2008 Volume 117 Issue 2 Pages 568-581
Many time-allocation studies have adopted questionnaires (activity diaries) or direct observation of informants. However, it is difficult to use questionnaires in rural areas of developing countries due to problems such as illiteracy, the fact that few people possess a watch, and the lack of place names in many rural and wild areas. Direct observation also has limitations because it is not possible to obtain information from many informants simultaneously. We developed a new survey method combining interviews with the use of GPS and GIS. The procedures are as follows. (1) Each informant is asked to carry a wristband GPS receiver for an entire day. The GPS unit records information related to the spatio-temporal aspects of the informant's activities. (2) After 24 hours of GPS, recording is completed; then the data are stored and represented visually using GIS software (ArcView 9.1). The investigator works out the shape of the spatio-temporal path of each informant by mapping tracking points with time information. (3) Subsequently, as GPS data reveals almost nothing about the content of activities, the investigator interviews each informant to clarify details of activities: what activity was carried out, at what time, where, and with whom.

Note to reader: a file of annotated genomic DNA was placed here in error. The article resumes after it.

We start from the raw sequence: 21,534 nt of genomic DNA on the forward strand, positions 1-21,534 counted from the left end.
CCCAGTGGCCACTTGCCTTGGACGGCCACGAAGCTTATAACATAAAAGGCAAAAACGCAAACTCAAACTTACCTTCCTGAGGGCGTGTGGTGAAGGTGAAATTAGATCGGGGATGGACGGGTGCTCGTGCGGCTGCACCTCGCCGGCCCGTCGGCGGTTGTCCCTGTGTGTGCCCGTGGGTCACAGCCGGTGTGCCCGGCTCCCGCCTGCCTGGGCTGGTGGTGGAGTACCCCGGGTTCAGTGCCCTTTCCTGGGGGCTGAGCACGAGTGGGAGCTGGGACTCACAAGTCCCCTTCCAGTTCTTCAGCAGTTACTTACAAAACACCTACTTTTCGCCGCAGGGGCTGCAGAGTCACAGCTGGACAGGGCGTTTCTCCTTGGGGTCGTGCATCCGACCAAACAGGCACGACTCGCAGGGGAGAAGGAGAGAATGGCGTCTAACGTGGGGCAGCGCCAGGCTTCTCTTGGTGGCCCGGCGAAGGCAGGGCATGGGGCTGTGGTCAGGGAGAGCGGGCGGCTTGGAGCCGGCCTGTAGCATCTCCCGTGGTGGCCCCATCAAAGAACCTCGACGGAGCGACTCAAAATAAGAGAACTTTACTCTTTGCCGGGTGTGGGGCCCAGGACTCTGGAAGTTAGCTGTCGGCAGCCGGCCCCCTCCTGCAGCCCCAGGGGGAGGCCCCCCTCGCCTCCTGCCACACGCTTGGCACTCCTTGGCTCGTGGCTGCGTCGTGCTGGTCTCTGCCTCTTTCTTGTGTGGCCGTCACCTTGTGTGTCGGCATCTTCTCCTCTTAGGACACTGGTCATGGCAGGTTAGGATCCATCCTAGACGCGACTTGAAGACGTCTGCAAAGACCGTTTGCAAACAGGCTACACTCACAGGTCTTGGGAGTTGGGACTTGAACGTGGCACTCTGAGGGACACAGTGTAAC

We conducted the survey in Dongkhuwaai Village, which is located about 30km from Vientiane, the capital of Laos. The daily activities of villagers consist mainly of a combination of subsistence agriculture, fishing, hunting, and gathering. By carrying out this survey, in which 138 villagers participated, it was verified that the new survey method has the following merits. (1) Using GPS improves the accuracy of spatio-temporal data. (2) GPS data can be easily correlated with satellite images and map data, which enables us to consider people's daily activities in combination with various geographical phenomena. (3) Investigators can obtain information outlining an informant's activities from GPS data before conducting interviews, thereby improving the efficiency of interviews.